Cubs

All-Star or not, Cubs expect Kris Bryant to be their Derek Jeter in second-half push to October and beyond

All-Star or not, Cubs expect Kris Bryant to be their Derek Jeter in second-half push to October and beyond

Derek Jeter is the headliner trying to corral enough heavy hitters to close a billion-dollar deal for the Miami Marlins, the sale of a dysfunctional franchise hanging over the All-Star Game this week in South Florida.

Kris Bryant is the National League’s reigning MVP, not invited to Major League Baseball’s showcase event, an awkward symbol for an underachieving Cubs team that won’t have a single player from last year’s World Series winner there on Tuesday night at Marlins Park.

But the glass-half-full look at the rest of this season begins with Bryant, whose relative downturn includes 18 homers, a .928 OPS that’s only 11 points from where he finished his MVP campaign and a WAR rating that still makes him a top-15 player in the NL.

Bryant also possesses the inner drive, natural calm and sense of responsibility that draws comparisons to Jeter, a player he publicly patterned himself after while being anointed as the franchise savior, trying to deflect credit and attention and defuse controversy.

“I think there’s a lot of similarities there between KB and Derek,” catching/strategy coach Mike Borzello said on this week’s Cubs Talk Podcast, remembering his time as a Yankee staffer on championship teams in 1996, 1998, 1999 and 2000. “Derek’s focus, No. 1, was on the score. You never really heard about any personal achievements with him.

“It was about coming here to beat the other team, day in and day out, whether it be with a great play or a bunt or a smart base-running play. He was always looking for some way to change the game in a positive manner for our team.

“That’s the mark of a winner. They have to find some part of their game that’s going to effect the score in a positive way, whether it is defense or base running. Obviously, when (KB’s) swinging the bat, he’s a game-changer. But when those guys aren’t swinging the bat as well as they want, or getting the hits, they find a way to still effect the game and help the team win.

“I see KB that way. When KB’s hot, he’s hot, great. But what about when you’re not? And how does that affect you mentally? You watch Kris and he may be the best base runner on our team and his decision-making is always on point.”

Jeter is a far more complicated figure behind the scenes, but his brand became synonymous with winning, a baseball shorthand for how to handle yourself in the media spotlight, in the corporate world and in October.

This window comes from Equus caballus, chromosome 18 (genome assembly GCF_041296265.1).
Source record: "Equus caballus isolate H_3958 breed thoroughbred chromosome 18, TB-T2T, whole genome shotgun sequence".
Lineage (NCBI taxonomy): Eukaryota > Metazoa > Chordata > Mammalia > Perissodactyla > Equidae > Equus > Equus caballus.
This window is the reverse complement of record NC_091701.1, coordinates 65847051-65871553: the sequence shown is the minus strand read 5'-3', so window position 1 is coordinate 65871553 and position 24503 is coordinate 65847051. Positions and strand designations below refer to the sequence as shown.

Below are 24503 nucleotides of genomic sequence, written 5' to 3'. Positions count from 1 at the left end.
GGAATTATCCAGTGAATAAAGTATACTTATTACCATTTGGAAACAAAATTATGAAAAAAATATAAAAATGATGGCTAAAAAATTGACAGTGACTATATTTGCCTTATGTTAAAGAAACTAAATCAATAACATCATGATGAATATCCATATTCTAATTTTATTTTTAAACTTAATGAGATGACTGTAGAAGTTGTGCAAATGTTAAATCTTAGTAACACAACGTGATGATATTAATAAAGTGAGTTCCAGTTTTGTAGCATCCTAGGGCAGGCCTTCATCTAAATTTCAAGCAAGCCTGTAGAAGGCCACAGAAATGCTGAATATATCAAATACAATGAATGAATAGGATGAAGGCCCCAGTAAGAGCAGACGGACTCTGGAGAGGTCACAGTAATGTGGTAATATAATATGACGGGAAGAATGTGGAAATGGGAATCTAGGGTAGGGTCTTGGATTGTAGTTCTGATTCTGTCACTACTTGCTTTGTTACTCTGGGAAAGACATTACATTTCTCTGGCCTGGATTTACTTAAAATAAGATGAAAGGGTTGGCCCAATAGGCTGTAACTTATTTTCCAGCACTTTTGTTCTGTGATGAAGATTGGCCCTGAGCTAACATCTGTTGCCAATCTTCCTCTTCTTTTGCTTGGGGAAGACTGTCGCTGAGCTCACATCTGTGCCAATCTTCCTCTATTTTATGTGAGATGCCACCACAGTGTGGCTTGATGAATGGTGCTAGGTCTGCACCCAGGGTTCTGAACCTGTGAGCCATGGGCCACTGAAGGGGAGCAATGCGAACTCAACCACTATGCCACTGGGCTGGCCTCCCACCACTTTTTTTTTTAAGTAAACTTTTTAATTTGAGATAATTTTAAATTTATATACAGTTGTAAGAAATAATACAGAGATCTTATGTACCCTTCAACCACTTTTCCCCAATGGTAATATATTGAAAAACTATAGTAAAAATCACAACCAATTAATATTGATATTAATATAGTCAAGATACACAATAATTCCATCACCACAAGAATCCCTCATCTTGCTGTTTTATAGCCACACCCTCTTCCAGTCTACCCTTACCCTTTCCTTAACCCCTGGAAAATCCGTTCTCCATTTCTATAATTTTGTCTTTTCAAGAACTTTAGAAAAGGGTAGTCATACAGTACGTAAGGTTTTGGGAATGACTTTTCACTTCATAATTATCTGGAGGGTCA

For Joe Maddon, it starts with the manager’s only rule about running hard to first base. As much as anyone, Bryant represents an idealized version of The Cubs Way, one of their best hopes that this 43-45 start is a fixable glitch and not a system-wide breakdown of a one-and-done team.     

“It’s hard to throw him out on a routine groundball,” Maddon said. “How about his effort to first base? I mean, he’s a Rookie of the Year, MVP, (25 years old). Um, I don’t want to say he doesn’t have to do that. But he doesn’t have to do that.

“He does it, every day, and he sets a wonderful example for this entire organization. Not just this club. I’m talking like everybody in A-ball, Double-A, Triple-A. When they tune in the game and they see KB turning a routine groundball to shortstop into a bang-bang play, what does that mean?

“So when you go to spring training or guys come up and you talk about ‘Respecting 90,’ here’s the poster child right here, man. He does it as well as anybody. I always thought that about Derek Jeter. I see (Mike) Trout do that a lot. I’ve seen Jeter in the past hurt – bad foot, bad ankle – do that. And then he’d limp out to shortstop. The real guys do that kind of stuff and he sets a great example.”

Bryant obviously has years and years to go before coming anywhere close to matching Jeter’s five World Series rings, 3,465 hits, 14 All-Star selections and no-doubt Hall of Fame credentials. But Bryant already understands his role as an ambassador, saying “yes” over and over again to media requests and signing autographs in a mostly empty complex around 5 p.m. on the day pitchers and catchers reported to spring training in Arizona.

“What you’re talking about is franchise players have instincts,” super-agent Scott Boras said. “There are few of them. And certainly it’s not something Kris tries to do. It’s something that Kris instinctively knows to do.”

Where Jeter dated models and actresses and enjoyed the New York nightlife, Bryant married his girlfriend from high school and likes to order in food and watch Netflix at home. Where this season already dented Kyle Schwarber’s legendary status and Addison Russell’s off-the-field reputation, Bryant is hitting .213 with runners in scoring position.

Bryant’s ability to ride the waves without crashing is exactly what the Cubs need now if they are going to make up those 5.5 games, catch the Milwaukee Brewers and chase that kind of Yankee dynasty.   

“I just feel very determined,” Bryant said. “When things aren’t going my way, there’s just a switch in me that makes me want it even more. And sometimes when you want it even more, you end up going the opposite way, so it’s a fine line there.